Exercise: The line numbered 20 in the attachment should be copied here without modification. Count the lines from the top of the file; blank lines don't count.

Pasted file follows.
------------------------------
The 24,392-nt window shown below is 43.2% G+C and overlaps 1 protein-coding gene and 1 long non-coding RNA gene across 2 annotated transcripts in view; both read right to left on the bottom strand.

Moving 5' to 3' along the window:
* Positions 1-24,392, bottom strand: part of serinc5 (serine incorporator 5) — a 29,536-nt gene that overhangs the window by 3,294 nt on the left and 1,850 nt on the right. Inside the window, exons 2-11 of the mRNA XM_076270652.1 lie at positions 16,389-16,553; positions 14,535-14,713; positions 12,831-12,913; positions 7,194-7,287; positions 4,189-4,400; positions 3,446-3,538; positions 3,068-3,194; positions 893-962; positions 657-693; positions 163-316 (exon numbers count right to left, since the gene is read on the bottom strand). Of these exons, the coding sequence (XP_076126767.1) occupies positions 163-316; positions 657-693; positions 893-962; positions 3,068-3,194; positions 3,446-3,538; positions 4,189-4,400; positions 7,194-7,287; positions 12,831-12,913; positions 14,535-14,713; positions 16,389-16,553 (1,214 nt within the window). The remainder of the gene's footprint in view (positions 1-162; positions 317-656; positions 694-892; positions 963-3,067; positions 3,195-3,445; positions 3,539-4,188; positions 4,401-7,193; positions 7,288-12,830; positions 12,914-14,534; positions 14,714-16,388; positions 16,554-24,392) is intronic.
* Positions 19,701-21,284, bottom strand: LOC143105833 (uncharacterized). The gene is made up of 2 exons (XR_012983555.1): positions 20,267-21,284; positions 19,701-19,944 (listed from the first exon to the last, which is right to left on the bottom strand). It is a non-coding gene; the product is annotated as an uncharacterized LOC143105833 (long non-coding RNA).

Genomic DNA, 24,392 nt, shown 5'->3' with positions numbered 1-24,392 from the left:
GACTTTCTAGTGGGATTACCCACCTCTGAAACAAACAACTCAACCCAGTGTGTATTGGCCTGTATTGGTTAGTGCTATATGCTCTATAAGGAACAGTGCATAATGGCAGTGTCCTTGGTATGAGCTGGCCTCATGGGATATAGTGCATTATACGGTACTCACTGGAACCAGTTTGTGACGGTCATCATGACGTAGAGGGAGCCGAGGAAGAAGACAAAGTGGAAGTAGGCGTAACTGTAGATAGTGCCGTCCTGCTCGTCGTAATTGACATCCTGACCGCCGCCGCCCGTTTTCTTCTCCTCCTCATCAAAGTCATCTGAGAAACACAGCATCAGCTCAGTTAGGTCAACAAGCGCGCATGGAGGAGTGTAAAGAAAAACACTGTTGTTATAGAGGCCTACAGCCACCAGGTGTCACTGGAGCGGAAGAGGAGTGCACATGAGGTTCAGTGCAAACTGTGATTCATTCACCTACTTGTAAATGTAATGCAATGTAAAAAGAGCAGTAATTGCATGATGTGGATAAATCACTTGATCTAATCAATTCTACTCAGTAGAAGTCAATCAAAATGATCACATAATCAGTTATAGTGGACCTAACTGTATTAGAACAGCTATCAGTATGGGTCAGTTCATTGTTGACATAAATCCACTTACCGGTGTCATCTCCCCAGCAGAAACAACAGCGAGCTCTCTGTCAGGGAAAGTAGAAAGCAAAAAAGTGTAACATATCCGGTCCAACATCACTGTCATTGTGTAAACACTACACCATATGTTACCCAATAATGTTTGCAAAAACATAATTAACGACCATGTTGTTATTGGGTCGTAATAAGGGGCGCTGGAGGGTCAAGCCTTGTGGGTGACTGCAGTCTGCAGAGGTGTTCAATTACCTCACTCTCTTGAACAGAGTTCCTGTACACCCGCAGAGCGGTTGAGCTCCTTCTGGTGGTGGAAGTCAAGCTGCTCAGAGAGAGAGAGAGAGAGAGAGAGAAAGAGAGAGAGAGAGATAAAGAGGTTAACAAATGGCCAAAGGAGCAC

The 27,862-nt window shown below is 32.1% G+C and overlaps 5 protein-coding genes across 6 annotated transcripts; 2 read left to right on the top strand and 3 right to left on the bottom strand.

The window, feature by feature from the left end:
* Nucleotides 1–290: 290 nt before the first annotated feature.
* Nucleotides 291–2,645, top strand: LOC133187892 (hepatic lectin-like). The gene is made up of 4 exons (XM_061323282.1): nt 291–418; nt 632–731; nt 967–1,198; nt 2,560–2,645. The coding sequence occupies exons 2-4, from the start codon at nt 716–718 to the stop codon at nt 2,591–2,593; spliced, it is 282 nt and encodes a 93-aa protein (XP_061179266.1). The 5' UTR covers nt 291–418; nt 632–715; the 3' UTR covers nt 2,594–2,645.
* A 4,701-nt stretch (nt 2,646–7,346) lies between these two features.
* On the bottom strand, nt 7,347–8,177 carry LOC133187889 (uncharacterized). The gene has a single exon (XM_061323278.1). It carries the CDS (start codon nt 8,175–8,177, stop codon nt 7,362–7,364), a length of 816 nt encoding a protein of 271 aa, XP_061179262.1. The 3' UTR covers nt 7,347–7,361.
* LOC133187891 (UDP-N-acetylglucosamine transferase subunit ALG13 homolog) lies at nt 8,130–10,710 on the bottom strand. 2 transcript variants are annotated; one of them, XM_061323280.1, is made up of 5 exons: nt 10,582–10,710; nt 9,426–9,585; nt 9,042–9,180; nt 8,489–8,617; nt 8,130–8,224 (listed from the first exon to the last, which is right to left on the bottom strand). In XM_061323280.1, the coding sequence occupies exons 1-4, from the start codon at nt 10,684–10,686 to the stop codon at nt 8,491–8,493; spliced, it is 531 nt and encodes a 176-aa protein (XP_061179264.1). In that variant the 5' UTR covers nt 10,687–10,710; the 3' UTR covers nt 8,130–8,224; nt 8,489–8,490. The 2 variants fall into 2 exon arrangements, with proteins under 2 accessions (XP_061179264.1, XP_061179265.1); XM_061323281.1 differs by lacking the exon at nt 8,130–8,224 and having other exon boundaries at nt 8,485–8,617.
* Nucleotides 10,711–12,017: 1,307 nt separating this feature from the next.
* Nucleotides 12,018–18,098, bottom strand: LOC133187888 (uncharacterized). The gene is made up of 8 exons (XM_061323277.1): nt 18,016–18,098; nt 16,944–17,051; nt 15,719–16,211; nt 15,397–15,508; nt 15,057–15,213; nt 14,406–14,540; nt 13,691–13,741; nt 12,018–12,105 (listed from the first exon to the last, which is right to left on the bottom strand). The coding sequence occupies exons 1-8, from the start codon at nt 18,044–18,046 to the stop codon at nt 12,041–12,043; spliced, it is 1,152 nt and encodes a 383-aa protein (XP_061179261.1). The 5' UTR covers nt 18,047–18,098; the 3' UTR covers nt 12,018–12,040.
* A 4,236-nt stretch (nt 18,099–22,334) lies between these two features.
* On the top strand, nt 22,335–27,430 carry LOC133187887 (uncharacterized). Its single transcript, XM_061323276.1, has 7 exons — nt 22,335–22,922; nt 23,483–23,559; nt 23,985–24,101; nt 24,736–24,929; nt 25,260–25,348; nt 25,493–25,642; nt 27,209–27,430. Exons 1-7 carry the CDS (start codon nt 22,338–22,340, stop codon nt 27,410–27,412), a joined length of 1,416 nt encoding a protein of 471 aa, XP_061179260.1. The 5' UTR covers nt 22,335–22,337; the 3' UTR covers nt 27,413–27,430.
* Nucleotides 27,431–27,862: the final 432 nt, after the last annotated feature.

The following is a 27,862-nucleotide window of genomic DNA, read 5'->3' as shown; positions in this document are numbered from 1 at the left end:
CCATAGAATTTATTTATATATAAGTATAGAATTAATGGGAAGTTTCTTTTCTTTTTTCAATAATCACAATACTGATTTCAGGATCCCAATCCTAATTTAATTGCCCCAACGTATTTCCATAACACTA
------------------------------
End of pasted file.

CCATAGAATTTATTTATATATAAGTATAGAATTAATGGGAAGTTTCTTTTCTTTTTTCAATAATCACAATACTGATTTCAGGATCCCAATCCTAATTTAATTGCCCCAACGTATTTCCATAACACTA